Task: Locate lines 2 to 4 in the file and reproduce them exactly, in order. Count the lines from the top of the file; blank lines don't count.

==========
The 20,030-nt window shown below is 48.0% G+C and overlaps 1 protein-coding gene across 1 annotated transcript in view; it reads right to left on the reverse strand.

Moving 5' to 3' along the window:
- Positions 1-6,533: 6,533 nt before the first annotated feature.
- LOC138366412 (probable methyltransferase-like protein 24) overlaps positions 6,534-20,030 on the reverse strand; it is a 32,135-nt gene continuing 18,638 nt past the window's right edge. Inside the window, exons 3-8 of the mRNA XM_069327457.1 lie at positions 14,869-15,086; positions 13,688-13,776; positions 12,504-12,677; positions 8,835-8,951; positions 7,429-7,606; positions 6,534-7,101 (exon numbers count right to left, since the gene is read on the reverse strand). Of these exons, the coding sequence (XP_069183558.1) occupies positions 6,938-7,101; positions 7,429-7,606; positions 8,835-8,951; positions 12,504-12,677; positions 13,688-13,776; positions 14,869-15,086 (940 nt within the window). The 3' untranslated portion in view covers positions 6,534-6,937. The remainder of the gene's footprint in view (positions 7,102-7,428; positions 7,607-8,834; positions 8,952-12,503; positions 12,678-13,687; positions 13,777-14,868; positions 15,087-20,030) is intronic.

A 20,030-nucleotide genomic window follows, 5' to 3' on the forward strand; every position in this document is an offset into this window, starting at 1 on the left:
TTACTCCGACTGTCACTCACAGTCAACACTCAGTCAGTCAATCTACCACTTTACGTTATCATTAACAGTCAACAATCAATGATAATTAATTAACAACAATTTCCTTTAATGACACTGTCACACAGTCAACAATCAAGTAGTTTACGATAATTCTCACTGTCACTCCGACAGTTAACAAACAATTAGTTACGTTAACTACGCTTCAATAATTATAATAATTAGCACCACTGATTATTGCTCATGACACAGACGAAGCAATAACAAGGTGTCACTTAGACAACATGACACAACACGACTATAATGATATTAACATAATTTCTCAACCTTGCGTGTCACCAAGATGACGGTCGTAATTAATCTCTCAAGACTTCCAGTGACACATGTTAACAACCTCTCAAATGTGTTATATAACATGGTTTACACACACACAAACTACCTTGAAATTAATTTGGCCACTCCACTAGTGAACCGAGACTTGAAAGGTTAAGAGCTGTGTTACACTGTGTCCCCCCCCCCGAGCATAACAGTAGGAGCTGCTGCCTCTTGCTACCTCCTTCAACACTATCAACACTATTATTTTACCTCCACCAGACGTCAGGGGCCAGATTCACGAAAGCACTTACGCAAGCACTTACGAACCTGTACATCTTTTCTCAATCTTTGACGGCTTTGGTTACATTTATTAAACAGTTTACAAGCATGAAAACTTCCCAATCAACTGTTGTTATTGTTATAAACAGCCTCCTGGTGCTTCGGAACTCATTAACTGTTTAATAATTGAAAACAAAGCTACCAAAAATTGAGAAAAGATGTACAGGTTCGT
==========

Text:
Moving 5' to 3' along the window:
- Positions 1-6,533: 6,533 nt before the first annotated feature.
- LOC138366412 (probable methyltransferase-like protein 24) overlaps positions 6,534-20,030 on the reverse strand; it is a 32,135-nt gene continuing 18,638 nt past the window's right edge. Inside the window, exons 3-8 of the mRNA XM_069327457.1 lie at positions 14,869-15,086; positions 13,688-13,776; positions 12,504-12,677; positions 8,835-8,951; positions 7,429-7,606; positions 6,534-7,101 (exon numbers count right to left, since the gene is read on the reverse strand). Of these exons, the coding sequence (XP_069183558.1) occupies positions 6,938-7,101; positions 7,429-7,606; positions 8,835-8,951; positions 12,504-12,677; positions 13,688-13,776; positions 14,869-15,086 (940 nt within the window). The 3' untranslated portion in view covers positions 6,534-6,937. The remainder of the gene's footprint in view (positions 7,102-7,428; positions 7,607-8,834; positions 8,952-12,503; positions 12,678-13,687; positions 13,777-14,868; positions 15,087-20,030) is intronic.